“Celebración Cervantina / Cervantes Celebration” at K-State

2016 – This year marks the 400th anniversary of the deaths of two extremely influential literary figures: renowned English playwright William Shakespeare and celebrated Spanish playwright and novelist Miguel de Cervantes Saavedra, who most know best as the author of one of the most famous novels ever written, El ingenioso Hidalgo de Don Quixote de la Mancha. The novel (volume I) was first published in 1605 ; ten years later, in 1615, Cervantes was compelled to publish a second volume, inspired to do so only after another writer took it upon himself to (inadequately) write a sequel to Cervantes’ pre-copyright-laws Don Quixote.  To commemorate Cervantes on the anniversary of his death, the Kansas State Spanish Club, for which I am the advisor, organized a “Celebración Cervantina / Cervantes Celebration” in order to provide the campus community with an opportunity to learn about Cervantes, Don Quixote, and 17th-century Spanish reading and writing practices.

cervantes-2

Posing with Spanish Club officers and guest speaker Dr. Mirzam Pérez after the Nov. 10th event.

As the Folger Shakespeare Library notes, just as Shakespeare left an indelible mark on the English language, Spanish has been referred to as “la lengua de Cervantes,” – the language of Cervantes. This is due not just to the inventiveness of Cervantes’ writing, but also to its orality – a topic that our guest speaker would discuss at length. To read Don Quixote is to engage deeply with the act of storytelling in many forms, from chivalric romance, folktales, and satire, to the pastoral and the picaresque traditions.  To celebrate this influential Spanish writer, our Spanish Club organized an event which would allow Spanish students and the campus community to come together to learn, read, and discuss the reading and writing practices informing Cervantes’ Don Quixote, one of the first modern novels. The event consisted of a lecture by Dr. Mirzam Pérez, Associate Professor at Grinnell College, entitled, “Read Me a Story, Mr. Cervantes! Reading and Writing Practices in Early Modern Spain”. The presentation was followed by a Q&A session, and a brief collaborative reading activity organized by Spanish Club that gave attendees an opportunity to engage with the written text… while enjoying cookies and coffee, of course!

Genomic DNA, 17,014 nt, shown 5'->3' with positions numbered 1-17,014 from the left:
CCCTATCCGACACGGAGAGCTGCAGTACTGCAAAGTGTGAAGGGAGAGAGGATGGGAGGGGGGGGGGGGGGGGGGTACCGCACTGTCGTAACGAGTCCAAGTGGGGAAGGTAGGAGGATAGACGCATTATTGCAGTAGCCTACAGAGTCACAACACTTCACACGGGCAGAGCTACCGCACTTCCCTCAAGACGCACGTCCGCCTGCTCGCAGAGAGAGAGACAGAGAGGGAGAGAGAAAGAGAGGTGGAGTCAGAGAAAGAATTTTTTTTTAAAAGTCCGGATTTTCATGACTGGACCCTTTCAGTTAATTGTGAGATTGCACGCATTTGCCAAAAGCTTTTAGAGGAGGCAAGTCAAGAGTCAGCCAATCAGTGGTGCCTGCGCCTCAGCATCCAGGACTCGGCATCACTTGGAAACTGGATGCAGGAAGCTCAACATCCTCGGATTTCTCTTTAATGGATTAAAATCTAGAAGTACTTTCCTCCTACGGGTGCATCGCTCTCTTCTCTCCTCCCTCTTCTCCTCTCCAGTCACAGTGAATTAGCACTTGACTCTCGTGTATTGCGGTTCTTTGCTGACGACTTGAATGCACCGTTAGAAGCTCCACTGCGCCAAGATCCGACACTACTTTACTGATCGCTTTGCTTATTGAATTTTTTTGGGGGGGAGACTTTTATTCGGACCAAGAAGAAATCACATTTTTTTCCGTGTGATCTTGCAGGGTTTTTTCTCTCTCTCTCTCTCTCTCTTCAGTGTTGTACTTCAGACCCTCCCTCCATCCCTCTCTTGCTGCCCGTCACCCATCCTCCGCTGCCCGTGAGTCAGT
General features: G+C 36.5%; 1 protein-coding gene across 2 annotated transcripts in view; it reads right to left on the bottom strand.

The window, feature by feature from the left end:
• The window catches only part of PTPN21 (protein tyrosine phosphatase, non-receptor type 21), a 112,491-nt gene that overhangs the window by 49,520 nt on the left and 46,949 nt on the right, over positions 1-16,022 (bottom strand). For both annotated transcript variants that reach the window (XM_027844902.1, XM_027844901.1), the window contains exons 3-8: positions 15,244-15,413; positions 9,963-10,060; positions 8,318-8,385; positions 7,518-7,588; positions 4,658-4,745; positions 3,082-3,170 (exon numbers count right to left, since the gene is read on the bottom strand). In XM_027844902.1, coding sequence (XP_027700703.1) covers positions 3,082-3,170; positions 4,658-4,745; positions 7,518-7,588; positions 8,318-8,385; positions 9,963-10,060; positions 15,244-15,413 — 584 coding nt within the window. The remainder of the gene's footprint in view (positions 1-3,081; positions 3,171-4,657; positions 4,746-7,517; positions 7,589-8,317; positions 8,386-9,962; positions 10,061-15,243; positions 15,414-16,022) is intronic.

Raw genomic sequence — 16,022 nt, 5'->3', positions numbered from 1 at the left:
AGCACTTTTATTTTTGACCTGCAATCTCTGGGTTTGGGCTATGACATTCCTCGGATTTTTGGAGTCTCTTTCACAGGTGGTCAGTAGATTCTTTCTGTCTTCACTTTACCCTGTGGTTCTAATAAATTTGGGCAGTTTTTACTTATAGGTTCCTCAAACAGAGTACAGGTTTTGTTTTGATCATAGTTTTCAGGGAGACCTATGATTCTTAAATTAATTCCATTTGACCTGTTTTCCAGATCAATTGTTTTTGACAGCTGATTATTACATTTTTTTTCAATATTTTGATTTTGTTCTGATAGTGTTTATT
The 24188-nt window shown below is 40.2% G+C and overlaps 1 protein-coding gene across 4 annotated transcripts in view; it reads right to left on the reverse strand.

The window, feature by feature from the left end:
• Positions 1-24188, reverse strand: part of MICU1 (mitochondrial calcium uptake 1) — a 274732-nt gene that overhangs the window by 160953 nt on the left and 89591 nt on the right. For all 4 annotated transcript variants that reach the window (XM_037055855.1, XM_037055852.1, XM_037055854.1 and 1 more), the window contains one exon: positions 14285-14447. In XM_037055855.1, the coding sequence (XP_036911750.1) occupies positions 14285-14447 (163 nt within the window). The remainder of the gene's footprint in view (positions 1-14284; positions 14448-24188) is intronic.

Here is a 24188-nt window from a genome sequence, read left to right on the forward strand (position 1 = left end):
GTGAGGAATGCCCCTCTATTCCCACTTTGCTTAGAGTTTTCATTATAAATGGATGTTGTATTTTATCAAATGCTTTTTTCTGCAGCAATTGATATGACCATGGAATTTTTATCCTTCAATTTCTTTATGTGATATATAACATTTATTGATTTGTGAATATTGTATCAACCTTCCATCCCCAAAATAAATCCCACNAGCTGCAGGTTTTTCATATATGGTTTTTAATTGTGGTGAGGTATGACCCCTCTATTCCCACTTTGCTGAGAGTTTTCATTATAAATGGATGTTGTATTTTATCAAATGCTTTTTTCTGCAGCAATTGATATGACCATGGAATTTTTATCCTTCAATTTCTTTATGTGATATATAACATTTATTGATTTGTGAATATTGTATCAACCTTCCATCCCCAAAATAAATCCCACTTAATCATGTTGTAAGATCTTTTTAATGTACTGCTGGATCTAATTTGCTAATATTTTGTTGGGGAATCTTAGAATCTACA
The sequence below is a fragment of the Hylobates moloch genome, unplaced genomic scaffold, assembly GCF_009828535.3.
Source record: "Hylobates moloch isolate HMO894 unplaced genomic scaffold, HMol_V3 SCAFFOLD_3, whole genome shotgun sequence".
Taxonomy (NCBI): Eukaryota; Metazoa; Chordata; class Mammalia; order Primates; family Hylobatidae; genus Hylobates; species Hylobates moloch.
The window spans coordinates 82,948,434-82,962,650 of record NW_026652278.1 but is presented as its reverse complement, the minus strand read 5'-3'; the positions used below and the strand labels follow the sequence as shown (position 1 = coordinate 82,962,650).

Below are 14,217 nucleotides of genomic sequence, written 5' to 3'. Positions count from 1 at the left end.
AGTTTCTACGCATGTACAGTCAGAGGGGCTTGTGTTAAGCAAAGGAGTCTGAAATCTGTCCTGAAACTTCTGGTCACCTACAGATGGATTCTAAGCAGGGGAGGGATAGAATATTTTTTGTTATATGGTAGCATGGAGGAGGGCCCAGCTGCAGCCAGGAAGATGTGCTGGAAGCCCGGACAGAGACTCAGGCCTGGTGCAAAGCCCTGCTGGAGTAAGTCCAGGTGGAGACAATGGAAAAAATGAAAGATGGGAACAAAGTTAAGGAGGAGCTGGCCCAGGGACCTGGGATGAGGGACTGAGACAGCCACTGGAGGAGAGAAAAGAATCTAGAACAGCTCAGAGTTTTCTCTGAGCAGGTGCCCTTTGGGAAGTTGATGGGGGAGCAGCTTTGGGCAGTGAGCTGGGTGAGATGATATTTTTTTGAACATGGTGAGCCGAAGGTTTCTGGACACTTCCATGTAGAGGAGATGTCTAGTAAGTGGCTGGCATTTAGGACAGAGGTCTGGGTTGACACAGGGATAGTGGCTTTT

cervantes-1

Dr. Pérez speaking at Kansas State’s “Celebración Cervantina / Cervantes Celebration”, Nov. 10, 2016. Here talk was titled: “Read Me a Story, Mr. Cervantes! Reading and Writing Practices in Early Modern Spain.”

Last year, 2015, marked the 400th anniversary of the publication of the second volume of Don Quixote (1915), and for this I published a short post about Miguel de Cervantes as a contemporary “Internet sensation”, given how frequently he had been appearing in Spanish news outlets and the social media feeds of my Spanish-professor friends. I discovered that the Spanish  National Library had digitized a first edition of the novel – Quixote Interactivoso that readers around the world can browse the digital pages as if they had a printed copy of the original text in their fingertips. I highly recommend watching the short video – which I’ll include below – before checking out the digital text; it does a great job of highlighting features that you may overlook if you try to navigate the Spanish text on your own. For example, you can choose to read the original text in centuries-old Spanish script, or you can opt to view a modernized version with updated Spanish spelling and typography. The modern version would be especially useful for teaching a course on the Quixote. The text is also searchable, and you can share or email select pages, chapters, or the entire book.